This website lets you generate music using an artificial intelligence called a “recurrent neural network” (RNN). It's called “folk-rnn” because the RNN is trained on transcriptions of folk music. Each press of the ‘compose’ button will create a new tune, shaped by your initial input. For example, raising ‘temperature’ will make the algorithm more adventurous. Or if a generated tune has a feature you like, you can copy that back into the ‘Initial ABC’ field and generate new tunes led by that feature.
Folk music is part of a rich cultural context that stretches back into the past, encompassing the real and the mythical, bound to the traditions of the culture in which it arises. Artificial intelligence, on the other hand, has no culture, no traditions. But it has shown great ability: beating grand masters at chess and Go, for example, or demonstrating uncanny wordplay skills when IBM Watson beat human competitors at Jeopardy. Could the power of AI be put to use to create music?
— ‘Machine folk’ music composed by AI shows technology’s creative side. The Conversation, March 2017
Why do this? As that article goes on to say, the original folk-rnn was developed, and its developers composed music using its successes and failures. This website aims to make that possible for everyone. It’s a tool anyone can use.
To get started, you might want to simply download a generated tune and import it into your composition app of choice. For each generated tune this site exports MIDI. The downloaded files have successfully been imported into e.g. Logic. It's worth noting that site is not, and never will be, a composition app where you can then hand-edit the tunes generated by folk-rnn. That's already well served elsewhere.
Explore the generation parameters. The ‘about’ section mentioned raising ‘temperature’. 1.0 is normal, 2.0 is more wild, and 0.5 more cautious. It also mentioned copying back into the ‘Initial ABC’ field features in the generated tune you like; to make this easier clicking on notes in the staff notation will highlight the associated note in the generated ABC. Or, take some of your favourite tunes and set ‘Initial ABC’ with a snippet of ABC from there.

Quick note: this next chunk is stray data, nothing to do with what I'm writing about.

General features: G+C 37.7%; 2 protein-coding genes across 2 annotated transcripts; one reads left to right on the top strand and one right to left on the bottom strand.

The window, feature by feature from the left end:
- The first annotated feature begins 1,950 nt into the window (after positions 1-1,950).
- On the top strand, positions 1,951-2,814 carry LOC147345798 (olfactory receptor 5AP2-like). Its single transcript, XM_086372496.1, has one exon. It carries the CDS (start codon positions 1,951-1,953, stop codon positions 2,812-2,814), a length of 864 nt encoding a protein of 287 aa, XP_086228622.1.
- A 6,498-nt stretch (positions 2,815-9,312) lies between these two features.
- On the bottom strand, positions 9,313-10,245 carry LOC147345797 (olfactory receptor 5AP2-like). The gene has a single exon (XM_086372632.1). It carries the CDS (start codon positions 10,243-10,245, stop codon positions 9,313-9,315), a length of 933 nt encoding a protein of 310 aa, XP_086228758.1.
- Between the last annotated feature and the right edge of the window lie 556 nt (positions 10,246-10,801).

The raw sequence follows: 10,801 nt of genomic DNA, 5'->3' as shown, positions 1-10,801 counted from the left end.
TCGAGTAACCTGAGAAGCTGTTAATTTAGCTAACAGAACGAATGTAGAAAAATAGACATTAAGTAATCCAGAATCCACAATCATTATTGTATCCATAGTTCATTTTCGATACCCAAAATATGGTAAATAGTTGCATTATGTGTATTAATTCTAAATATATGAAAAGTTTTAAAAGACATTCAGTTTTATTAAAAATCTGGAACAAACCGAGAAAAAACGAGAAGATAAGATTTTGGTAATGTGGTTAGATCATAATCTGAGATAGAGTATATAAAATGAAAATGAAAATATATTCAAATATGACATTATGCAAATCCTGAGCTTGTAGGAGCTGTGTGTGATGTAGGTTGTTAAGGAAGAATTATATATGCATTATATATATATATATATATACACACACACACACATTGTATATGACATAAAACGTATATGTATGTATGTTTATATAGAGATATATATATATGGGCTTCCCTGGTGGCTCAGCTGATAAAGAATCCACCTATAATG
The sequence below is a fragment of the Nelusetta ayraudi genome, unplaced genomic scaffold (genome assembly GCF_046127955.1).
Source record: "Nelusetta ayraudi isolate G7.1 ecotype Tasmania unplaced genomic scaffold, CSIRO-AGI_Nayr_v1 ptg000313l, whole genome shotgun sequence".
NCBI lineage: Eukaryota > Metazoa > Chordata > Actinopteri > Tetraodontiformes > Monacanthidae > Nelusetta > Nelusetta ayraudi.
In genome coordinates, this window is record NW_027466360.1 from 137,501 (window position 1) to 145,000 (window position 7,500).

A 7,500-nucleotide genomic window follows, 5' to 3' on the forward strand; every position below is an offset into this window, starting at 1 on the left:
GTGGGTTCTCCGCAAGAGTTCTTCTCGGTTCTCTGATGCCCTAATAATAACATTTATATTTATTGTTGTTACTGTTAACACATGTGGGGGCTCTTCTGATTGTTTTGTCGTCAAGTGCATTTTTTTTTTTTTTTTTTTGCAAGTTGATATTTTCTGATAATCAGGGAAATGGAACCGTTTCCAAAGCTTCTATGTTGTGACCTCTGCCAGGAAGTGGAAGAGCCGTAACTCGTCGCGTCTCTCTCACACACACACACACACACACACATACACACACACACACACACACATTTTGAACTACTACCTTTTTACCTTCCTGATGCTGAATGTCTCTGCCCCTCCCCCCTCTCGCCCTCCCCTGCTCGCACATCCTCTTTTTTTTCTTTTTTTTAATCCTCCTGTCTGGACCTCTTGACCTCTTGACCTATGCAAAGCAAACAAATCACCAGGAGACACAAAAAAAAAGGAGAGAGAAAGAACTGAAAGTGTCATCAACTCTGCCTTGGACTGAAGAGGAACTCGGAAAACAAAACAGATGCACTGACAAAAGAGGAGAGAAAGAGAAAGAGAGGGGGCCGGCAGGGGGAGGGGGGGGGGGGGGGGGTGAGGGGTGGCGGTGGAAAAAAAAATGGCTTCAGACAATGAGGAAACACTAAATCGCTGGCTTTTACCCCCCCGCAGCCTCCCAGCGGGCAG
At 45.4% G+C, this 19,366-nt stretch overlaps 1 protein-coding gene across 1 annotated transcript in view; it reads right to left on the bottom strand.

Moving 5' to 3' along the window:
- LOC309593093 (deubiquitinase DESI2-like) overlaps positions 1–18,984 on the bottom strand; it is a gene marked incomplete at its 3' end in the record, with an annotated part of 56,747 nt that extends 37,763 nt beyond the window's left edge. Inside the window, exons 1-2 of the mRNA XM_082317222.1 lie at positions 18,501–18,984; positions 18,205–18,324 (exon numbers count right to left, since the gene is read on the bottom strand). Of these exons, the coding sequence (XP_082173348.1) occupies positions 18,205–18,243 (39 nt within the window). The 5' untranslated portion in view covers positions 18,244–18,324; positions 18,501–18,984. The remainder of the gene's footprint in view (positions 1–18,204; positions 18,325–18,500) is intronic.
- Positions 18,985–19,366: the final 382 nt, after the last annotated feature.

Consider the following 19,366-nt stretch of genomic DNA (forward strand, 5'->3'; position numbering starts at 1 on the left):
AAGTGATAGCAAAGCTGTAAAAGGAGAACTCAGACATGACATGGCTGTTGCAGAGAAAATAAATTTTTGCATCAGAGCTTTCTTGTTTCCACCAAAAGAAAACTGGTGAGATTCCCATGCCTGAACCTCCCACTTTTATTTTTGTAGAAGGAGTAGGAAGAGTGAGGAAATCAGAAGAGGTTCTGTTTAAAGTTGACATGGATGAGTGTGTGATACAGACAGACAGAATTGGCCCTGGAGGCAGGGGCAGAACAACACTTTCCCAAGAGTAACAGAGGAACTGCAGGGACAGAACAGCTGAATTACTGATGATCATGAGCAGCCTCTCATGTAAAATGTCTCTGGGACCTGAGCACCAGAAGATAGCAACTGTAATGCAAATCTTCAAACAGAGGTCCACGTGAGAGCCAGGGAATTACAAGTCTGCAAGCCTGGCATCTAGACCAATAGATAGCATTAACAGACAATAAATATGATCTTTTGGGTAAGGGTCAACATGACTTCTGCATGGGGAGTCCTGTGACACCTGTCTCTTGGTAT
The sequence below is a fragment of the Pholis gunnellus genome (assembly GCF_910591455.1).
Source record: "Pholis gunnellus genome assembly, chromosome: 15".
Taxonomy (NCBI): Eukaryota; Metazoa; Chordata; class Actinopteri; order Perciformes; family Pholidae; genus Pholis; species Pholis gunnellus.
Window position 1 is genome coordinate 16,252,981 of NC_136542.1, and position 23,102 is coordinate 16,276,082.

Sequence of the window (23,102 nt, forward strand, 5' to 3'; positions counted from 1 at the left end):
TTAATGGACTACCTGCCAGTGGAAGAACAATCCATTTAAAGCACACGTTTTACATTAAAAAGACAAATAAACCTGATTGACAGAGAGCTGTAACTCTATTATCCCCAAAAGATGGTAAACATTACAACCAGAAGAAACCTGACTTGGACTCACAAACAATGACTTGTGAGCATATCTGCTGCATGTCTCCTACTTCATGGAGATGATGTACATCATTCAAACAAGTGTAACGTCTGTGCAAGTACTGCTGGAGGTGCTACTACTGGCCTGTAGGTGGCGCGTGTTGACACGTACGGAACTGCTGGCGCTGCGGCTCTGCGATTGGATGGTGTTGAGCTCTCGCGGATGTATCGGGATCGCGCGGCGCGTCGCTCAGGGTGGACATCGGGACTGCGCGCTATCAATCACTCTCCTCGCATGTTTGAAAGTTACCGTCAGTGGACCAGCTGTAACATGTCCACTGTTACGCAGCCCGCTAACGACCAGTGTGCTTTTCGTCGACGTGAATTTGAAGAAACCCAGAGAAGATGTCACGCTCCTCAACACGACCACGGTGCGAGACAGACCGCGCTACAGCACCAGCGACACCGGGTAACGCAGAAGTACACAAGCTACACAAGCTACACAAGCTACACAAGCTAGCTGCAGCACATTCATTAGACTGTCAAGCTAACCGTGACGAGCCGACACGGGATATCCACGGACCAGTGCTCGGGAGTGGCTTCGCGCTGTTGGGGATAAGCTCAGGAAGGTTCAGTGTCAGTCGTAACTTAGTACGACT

See these useful links:
You can see a winning example of co-creation here, and more on The Machine Folk Session.
The transcriptions are in ABC format, which is a way of writing music with plain text. “In basic form it uses the letters A through G to represent the given notes, with other elements used to place added value on these - sharp, flat, the length of the note, key, ornamentation.” – more on wikipedia. We also transposed everything into the key of ‘C’ so folk-rnn learnt the patterns in the music rather than the differences in key.
For more on ABC itself:
The style of the generated music comes from the model chosen. Each model is the result of training the network on source material, in this case all of the tunes archived in thesession.org or all of the tunes in folkwiki.org. For tunes modelled on (mostly) celtic folk music, choose one of ‘thesession.org’ models – one variant has the repeat signs preserved (w/ :||:) and the other has the repeats unrolled (w/o :||:). For tunes modelled on swedish folk music, choose ‘folkwiki.se’.
Sometimes, yes. The same goes for the staff notation. The open source library abcjs is used to render the tunes that folk-rnn generates, which includes the audio playback. It’s an amazing library, but is not always perfect. And sometimes this site asks the impossible, given folk-rnn doesn't always output entirely valid ABC. In these cases, try downloading the MIDI and playing back on your device of choice.
The Machine Folk Session is a community website dedicated to folk music generated by, or co-created with, machines. Give your generated tune a title, hit 'Archive', and it will become part of the collection there. You'll be taken to its page on the machine folk session site, where you can hand-craft settings of the tune and discuss it with others.